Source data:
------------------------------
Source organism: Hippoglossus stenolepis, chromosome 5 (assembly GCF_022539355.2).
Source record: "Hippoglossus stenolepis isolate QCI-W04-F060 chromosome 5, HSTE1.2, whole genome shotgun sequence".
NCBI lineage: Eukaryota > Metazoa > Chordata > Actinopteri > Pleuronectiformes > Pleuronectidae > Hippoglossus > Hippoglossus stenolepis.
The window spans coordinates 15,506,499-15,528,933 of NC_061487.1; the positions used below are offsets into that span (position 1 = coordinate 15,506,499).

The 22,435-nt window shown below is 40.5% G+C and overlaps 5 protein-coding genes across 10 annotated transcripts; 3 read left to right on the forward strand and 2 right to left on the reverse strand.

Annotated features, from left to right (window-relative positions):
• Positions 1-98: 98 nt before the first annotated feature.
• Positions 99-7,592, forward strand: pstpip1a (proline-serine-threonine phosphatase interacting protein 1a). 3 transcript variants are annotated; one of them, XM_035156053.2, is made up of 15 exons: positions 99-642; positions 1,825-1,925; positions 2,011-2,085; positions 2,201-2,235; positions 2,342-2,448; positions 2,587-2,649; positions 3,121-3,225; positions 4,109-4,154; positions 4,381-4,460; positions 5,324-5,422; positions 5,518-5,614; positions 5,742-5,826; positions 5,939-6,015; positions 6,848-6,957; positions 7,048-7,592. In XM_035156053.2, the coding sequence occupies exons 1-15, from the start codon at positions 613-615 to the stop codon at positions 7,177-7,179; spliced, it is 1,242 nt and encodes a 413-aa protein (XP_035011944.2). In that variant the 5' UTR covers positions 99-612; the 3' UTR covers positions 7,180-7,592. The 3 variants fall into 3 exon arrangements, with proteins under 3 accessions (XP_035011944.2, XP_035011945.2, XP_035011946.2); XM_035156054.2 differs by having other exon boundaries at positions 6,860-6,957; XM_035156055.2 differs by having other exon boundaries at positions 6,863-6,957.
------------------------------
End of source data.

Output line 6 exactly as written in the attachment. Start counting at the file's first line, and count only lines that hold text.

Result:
Annotated features, from left to right (window-relative positions):